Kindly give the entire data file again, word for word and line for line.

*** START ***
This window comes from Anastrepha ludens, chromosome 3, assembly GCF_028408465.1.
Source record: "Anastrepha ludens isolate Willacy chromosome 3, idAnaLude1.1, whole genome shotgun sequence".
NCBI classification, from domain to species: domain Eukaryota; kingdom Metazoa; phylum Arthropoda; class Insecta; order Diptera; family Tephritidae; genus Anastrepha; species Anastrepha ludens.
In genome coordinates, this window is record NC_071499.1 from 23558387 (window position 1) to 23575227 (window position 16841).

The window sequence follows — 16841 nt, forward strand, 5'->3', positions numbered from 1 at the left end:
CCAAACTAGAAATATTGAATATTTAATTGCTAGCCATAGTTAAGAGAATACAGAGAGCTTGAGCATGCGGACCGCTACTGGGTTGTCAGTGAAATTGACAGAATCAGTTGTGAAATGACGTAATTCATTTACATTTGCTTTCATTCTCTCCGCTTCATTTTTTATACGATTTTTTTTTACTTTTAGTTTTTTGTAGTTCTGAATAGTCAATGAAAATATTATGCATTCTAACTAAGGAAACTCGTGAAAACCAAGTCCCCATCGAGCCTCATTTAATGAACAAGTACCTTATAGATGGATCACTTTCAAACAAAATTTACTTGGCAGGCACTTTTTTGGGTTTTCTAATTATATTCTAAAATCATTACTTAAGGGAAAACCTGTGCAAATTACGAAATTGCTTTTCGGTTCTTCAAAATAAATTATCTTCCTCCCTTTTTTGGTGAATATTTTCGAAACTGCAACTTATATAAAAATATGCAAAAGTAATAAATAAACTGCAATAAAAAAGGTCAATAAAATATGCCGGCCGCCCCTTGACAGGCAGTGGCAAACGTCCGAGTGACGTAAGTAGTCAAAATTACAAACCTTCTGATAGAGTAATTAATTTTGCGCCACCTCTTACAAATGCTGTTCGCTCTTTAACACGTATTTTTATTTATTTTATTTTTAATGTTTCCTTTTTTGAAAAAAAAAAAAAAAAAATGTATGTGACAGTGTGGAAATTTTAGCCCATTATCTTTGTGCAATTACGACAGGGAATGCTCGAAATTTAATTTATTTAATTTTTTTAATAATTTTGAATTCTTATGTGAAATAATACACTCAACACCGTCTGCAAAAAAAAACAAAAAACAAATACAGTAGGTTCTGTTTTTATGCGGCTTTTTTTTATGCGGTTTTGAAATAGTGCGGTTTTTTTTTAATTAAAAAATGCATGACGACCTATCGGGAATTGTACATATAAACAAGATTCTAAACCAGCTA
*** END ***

This window comes from Anastrepha ludens, chromosome 3, assembly GCF_028408465.1.
Source record: "Anastrepha ludens isolate Willacy chromosome 3, idAnaLude1.1, whole genome shotgun sequence".
NCBI classification, from domain to species: domain Eukaryota; kingdom Metazoa; phylum Arthropoda; class Insecta; order Diptera; family Tephritidae; genus Anastrepha; species Anastrepha ludens.
In genome coordinates, this window is record NC_071499.1 from 23558387 (window position 1) to 23575227 (window position 16841).

The window sequence follows — 16841 nt, forward strand, 5'->3', positions numbered from 1 at the left end:
CCAAACTAGAAATATTGAATATTTAATTGCTAGCCATAGTTAAGAGAATACAGAGAGCTTGAGCATGCGGACCGCTACTGGGTTGTCAGTGAAATTGACAGAATCAGTTGTGAAATGACGTAATTCATTTACATTTGCTTTCATTCTCTCCGCTTCATTTTTTATACGATTTTTTTTTACTTTTAGTTTTTTGTAGTTCTGAATAGTCAATGAAAATATTATGCATTCTAACTAAGGAAACTCGTGAAAACCAAGTCCCCATCGAGCCTCATTTAATGAACAAGTACCTTATAGATGGATCACTTTCAAACAAAATTTACTTGGCAGGCACTTTTTTGGGTTTTCTAATTATATTCTAAAATCATTACTTAAGGGAAAACCTGTGCAAATTACGAAATTGCTTTTCGGTTCTTCAAAATAAATTATCTTCCTCCCTTTTTTGGTGAATATTTTCGAAACTGCAACTTATATAAAAATATGCAAAAGTAATAAATAAACTGCAATAAAAAAGGTCAATAAAATATGCCGGCCGCCCCTTGACAGGCAGTGGCAAACGTCCGAGTGACGTAAGTAGTCAAAATTACAAACCTTCTGATAGAGTAATTAATTTTGCGCCACCTCTTACAAATGCTGTTCGCTCTTTAACACGTATTTTTATTTATTTTATTTTTAATGTTTCCTTTTTTGAAAAAAAAAAAAAAAAAATGTATGTGACAGTGTGGAAATTTTAGCCCATTATCTTTGTGCAATTACGACAGGGAATGCTCGAAATTTAATTTATTTAATTTTTTTAATAATTTTGAATTCTTATGTGAAATAATACACTCAACACCGTCTGCAAAAAAAAACAAAAAACAAATACAGTAGGTTCTGTTTTTATGCGGCTTTTTTTTATGCGGTTTTGAAATAGTGCGGTTTTTTTTTAATTAAAAAATGCATGACGACCTATCGGGAATTGTACATATAAACAAGATTCTAAACCAGCTA